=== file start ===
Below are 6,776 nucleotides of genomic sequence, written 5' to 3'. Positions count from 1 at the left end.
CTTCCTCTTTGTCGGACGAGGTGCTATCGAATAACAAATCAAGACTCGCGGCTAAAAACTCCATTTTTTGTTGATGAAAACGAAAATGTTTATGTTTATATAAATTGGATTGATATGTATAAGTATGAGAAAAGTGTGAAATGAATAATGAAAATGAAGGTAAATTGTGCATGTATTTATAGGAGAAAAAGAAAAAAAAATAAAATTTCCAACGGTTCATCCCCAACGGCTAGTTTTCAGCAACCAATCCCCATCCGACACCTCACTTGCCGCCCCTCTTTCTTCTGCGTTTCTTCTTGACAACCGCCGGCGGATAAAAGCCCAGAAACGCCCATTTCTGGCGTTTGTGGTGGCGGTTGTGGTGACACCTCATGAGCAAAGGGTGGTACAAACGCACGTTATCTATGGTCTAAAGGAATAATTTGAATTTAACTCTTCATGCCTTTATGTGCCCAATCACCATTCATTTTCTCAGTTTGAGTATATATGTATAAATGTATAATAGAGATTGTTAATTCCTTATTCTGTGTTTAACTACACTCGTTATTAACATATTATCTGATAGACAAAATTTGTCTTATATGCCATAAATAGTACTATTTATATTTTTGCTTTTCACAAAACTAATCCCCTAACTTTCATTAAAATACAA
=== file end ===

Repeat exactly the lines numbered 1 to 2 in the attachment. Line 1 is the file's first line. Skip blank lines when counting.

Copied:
Below are 6,776 nucleotides of genomic sequence, written 5' to 3'. Positions count from 1 at the left end.
CTTCCTCTTTGTCGGACGAGGTGCTATCGAATAACAAATCAAGACTCGCGGCTAAAAACTCCATTTTTTGTTGATGAAAACGAAAATGTTTATGTTTATATAAATTGGATTGATATGTATAAGTATGAGAAAAGTGTGAAATGAATAATGAAAATGAAGGTAAATTGTGCATGTATTTATAGGAGAAAAAGAAAAAAAAATAAAATTTCCAACGGTTCATCCCCAACGGCTAGTTTTCAGCAACCAATCCCCATCCGACACCTCACTTGCCGCCCCTCTTTCTTCTGCGTTTCTTCTTGACAACCGCCGGCGGATAAAAGCCCAGAAACGCCCATTTCTGGCGTTTGTGGTGGCGGTTGTGGTGACACCTCATGAGCAAAGGGTGGTACAAACGCACGTTATCTATGGTCTAAAGGAATAATTTGAATTTAACTCTTCATGCCTTTATGTGCCCAATCACCATTCATTTTCTCAGTTTGAGTATATATGTATAAATGTATAATAGAGATTGTTAATTCCTTATTCTGTGTTTAACTACACTCGTTATTAACATATTATCTGATAGACAAAATTTGTCTTATATGCCATAAATAGTACTATTTATATTTTTGCTTTTCACAAAACTAATCCCCTAACTTTCATTAAAATACAA